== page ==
Mobile vaccine sites help keep Mississippi’s Black vaccination rate high

Published: Oct. 23, 2021 at 3:44 PM CDT
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GULFPORT, Miss. (WLOX) - A steady stream of people patiently waited in socially distanced seats Saturday morning at the Good Deeds Community Center. The wait was for COVID-19 vaccines.

“Everyone else was taking one and I figured I might as well,” Orange Grove resident General Johnson said.

Seeing the demand for the shot made Johnson more comfortable with rolling up his sleeve for his first dose, despite his fear of needles.

“It’s better to have a shot than it is not to,” he said.

Other people got their final shots, like Gulfport Councilman Kenneth “Truck” Casey.

“I feel more safe getting that third shot because I engage with a lot of different people and who knows what’s going around in the air and with other different people,” Casey said.

Memorial Hospital not only set up the vaccine site but also had staff on hand for glucose tests and blood pressure checks. There was also health information about BMI, breast cancer and other medical conditions for all who walked through the door.

“It is so important because of high blood pressure, cancer, diabetes and most of all sickle cell, that we get an opportunity to bring (the health fair) right into your neighborhoods so that we take all of the excuses away, ” Gulfport Councilwoman Ella Holmes-Hines said.

The goal of the site was the same as other health fairs in North Gulfport, to meet communities in need within walking or biking distance.

“We try to be as convenient as possible and bring it to one of our centers in the neighborhood,” Harrison County Supervisor Kent Jones said.

It’s an effort that sees the value in the community as a whole.

“If we can be more educated on how we can better take care of our people, that’s a great thing,” North Gulfport resident Alexander Lawson said.

South Mississippi leaders say they will continue fighting for vaccine and health care accessibility among lower-income neighborhoods in the area. Those efforts come as Mississippi sits above the national average in COVID-19 vaccination rates among Black residents.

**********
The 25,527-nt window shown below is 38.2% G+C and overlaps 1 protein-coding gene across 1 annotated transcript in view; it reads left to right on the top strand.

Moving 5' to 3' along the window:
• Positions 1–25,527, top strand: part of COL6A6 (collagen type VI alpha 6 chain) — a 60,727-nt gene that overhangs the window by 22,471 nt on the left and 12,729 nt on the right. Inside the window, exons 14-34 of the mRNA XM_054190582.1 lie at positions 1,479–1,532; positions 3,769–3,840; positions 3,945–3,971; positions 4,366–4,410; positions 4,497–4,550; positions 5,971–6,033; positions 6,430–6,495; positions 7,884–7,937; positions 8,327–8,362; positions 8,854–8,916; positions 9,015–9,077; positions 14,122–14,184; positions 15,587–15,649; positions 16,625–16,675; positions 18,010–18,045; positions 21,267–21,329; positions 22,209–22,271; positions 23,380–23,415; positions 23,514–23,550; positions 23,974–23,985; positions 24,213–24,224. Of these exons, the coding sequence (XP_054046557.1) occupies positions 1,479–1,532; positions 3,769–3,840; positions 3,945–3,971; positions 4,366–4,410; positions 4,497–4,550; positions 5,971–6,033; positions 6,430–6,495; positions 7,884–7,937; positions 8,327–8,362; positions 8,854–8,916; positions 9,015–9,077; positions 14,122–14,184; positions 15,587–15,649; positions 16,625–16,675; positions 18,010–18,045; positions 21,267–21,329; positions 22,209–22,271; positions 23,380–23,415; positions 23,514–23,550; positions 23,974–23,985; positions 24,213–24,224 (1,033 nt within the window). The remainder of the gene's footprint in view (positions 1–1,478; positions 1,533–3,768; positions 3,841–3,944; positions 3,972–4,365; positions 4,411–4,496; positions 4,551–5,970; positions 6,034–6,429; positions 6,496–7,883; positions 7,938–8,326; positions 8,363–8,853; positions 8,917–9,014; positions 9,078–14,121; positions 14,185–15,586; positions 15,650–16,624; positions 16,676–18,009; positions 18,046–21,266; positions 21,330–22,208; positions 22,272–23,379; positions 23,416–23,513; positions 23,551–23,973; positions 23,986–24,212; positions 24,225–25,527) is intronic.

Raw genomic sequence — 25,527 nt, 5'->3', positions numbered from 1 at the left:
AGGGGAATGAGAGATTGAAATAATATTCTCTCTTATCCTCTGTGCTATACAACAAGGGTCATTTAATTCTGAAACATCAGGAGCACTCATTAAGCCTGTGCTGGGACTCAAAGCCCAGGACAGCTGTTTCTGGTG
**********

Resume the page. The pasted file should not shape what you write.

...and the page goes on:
Right now, the U.S. COVID-19 vaccination rate in the Black community is 33.8%, per the CDC. While in Mississippi, the vaccination rate for the state’s Black residents is 43.3%.

“We are doing better as an African American race,” Holmes-Hines said.

This comes after Mississippi trailed behind in vaccination rates among racial minorities as shots became more readily available. Now, the state’s Asian community has a 72.7% vaccination rate, Hispanics have a 37.7% vaccination rate and Whites have a 43.3% vaccination rate.

Health fair organizers credit the success in the Black community to elected officials, health care workers, religious leaders and vaccinated family members advocating for the shot.

“I just tell them to go for it because it’s better for their health,” Gulfport resident Roscoe Washington said. “People have been sick, dying by (COVID-19). So the best thing to do is to get your shot.”

And while fair organizers understand there are still vaccine skeptics across the state, they hope more people realize the potential side effects of the shot far outweigh the harms of being unvaccinated.

“I’m waiting to get the booster so it will be all over with,” Johnson said.

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